## Monday, February 21, 2011

### Solving math word problems

A teacher asked me a question re: strategies for solving word problems. This is what came to mind:

1. Consider the popular 4-step problem-solving strategy (adapted from Michael Polayi, appears in the MathThematics text; there is a good description on the this Scholastic.com page) as an overall approach. The basic steps are:
1. Understand the problem
2. Make a plan (there are lists of basic strategies like "guess and check", "use a formula", "draw a picture"; see the Scholastic link above for a longer list).
3. Carry out the plan
4. Look back (review, reflect, evaluate)
2. As part of step 1, understanding the problem, Ms. Schumacher at our school has students mark the problem text in different ways to isolate the key parts of the problem. She has her students underline the portion of the problem that says what to do, or what the question is asking for. They circle numbers or number words that are important to the problem. And they draw boxes around the actions they need to perform on the numbers (see next point). Reading math problems is a kind of literacy, and this deconstruction of the text can help comprehend the problem.

3. Again related to step 1: Since reading math problems is a kind of literacy, students need to understand the vocabulary of math. There are addition words, subtraction words, and so on for each basic math operation. For example, addition words are words like "sum", "plus", "add", "increased by". Subtraction words are words like "less", "difference", "decreased by". Being able to recognize key math words, and what operations they are calling for (as well as what order to put the operands in) is important. Purplemath has a table of "key words". Here is a link to a table students and I put together last year. (It is also important to be able to determine what is important information for solving the problem, and what is extraneous or irrelevant information).

4. Students have different skill levels when it comes to what strategies they might use, but it might be useful to reinforce that a strategy that works is a good strategy, the main trade-off being effort to arrive at a solution. Guess-and-check (or using "brute force") is okay if you have the time and patience; algebraic methods are very flexible and powerful but may be prone to error if the student isn't comfortable with them. It is also important I think that students recognize that a combination of strategies is frequently used (e.g., I find it useful to first draw a picture or diagram, or make a table, to understand the problem before thinking of an algebraic solution).

5. The last step is very important. Is the answer reasonable? Does it actually solve the problem? Was there an easier way to tackle it? Will it work for other problems?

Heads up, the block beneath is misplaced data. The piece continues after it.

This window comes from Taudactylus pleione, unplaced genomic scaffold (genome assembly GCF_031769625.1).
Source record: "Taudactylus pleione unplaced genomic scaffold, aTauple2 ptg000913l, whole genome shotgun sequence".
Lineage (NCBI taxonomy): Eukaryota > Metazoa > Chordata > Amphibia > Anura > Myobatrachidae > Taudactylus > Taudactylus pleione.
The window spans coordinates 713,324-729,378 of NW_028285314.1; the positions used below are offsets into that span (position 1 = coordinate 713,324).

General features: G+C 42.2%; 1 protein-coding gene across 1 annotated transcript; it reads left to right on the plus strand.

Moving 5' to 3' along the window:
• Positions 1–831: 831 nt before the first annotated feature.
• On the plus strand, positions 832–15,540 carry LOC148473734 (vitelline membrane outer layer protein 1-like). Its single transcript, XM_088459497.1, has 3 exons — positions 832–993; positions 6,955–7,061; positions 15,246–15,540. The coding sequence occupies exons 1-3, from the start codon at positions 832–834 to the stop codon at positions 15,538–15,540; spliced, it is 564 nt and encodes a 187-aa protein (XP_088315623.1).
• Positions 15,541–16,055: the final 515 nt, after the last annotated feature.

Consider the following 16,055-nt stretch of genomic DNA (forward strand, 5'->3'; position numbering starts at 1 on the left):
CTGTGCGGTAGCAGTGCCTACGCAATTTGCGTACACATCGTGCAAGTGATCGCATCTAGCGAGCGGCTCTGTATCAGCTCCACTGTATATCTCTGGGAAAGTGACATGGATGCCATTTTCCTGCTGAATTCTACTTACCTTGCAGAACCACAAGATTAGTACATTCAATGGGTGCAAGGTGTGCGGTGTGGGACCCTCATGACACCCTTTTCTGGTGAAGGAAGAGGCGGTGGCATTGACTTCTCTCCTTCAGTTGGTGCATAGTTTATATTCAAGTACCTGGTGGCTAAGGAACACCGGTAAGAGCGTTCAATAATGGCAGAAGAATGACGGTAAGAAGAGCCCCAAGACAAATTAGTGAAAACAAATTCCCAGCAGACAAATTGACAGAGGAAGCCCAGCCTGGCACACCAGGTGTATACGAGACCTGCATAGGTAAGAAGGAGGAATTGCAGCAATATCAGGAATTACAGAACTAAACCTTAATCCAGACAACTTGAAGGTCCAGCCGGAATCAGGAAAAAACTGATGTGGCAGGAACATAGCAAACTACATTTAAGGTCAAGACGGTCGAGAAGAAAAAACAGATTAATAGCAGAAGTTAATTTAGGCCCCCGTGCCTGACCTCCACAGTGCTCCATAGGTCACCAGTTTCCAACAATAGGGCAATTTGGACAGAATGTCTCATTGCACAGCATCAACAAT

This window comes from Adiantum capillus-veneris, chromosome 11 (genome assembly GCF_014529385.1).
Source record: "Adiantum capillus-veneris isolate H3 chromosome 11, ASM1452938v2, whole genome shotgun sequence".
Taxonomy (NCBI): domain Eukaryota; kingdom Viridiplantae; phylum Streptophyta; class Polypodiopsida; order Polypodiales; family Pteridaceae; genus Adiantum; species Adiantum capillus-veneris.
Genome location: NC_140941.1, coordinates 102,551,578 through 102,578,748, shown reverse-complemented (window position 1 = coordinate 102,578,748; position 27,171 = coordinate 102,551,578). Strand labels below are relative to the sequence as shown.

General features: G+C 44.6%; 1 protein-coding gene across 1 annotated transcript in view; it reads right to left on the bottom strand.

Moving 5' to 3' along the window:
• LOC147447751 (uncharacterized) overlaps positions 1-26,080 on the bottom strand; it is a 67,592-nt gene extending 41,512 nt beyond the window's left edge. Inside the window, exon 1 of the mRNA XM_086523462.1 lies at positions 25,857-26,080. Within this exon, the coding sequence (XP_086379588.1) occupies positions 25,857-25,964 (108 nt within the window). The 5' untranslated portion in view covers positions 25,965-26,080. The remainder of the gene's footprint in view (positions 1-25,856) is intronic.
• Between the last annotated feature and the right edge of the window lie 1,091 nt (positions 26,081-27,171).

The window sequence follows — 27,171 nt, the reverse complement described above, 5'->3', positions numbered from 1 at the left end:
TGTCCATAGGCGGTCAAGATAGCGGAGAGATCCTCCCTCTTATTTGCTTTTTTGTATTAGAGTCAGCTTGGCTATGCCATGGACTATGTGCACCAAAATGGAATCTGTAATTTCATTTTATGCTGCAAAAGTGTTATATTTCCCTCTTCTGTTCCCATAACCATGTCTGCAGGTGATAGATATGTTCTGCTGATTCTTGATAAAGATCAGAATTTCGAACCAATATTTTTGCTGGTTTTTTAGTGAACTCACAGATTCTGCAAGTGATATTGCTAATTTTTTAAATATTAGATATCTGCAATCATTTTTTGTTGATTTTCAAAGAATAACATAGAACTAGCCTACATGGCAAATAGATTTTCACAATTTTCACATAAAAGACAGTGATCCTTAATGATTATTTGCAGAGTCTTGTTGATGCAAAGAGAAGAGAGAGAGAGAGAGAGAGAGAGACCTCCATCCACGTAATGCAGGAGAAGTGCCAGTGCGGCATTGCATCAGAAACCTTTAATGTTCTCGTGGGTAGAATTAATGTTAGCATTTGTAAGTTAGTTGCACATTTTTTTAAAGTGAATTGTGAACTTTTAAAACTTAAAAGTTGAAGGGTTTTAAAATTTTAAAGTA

6. Regarding teaching strategies:
• Whatever can be done to help students de-code the problem can help. I am thinking of comprehension strategies used with other kinds of texts.
• A think-aloud of how the teacher might approach the problem could model the problem-solving strategy for the students.
• After students have highlighted the key parts of the problem (what the problem is asking for, the key numbers, the operations), modeling how to put the pieces together can help.
• A KWL chart might structure the process, especially if students are familiar with the format. The Know part, "what do we know already?" = the numbers and operations that the students have highlighted. The Want to know part = what the problem is asking for. The Learned part is the problem solution.
• Having students make up their own word problems for other students might help them understand the structure or genre of math word problems.
• Writing in a math journal about what they did to solve a problem might help gel the process for them.
• Re: thinking about general problem-solving strategies, posing practical problems for the students might build their confidence in their problem-solving abilities and connect with strategies they already use, but don't think of them as such ("activating prior knowledge"). For example, a million dollars is waiting for you at the Lincoln Park Zoo -- how are you going to get it?
• Having a context for understanding a word problem is important. If the problem deals with things the students don't know anything about, it is hard to understand what the problem is asking. This starts to slide into the area of math and social justice -- presenting math in terms that connect in deep ways with the lives of the students. Students need to be engaged enough with the material to want to solve the problem.
• There are lots of other words that have math meanings, separate from different ways of referring to the basic operations and relations. See the ISBE Math Frameworks Glossary for words and definitions that are important to know when approaching word problems.
• Being able to talk to students about how they solved or didn't solve a problem can be very useful for understanding their thinking and the source of possible misunderstandings.
This just touches on some strategies. Any comments are welcome. Literacy Strategies for Improving Mathematics Instruction, by Joan M. Kenney et al. (an ASCD book) has insights into different aspects of math and literacy.

Since most real-world problems that require math present themselves as word problems, I think it is important that students are fluent in translating them into math terms, and using math tools for finding solutions. It is one of the important ways that math becomes meaningful.

jd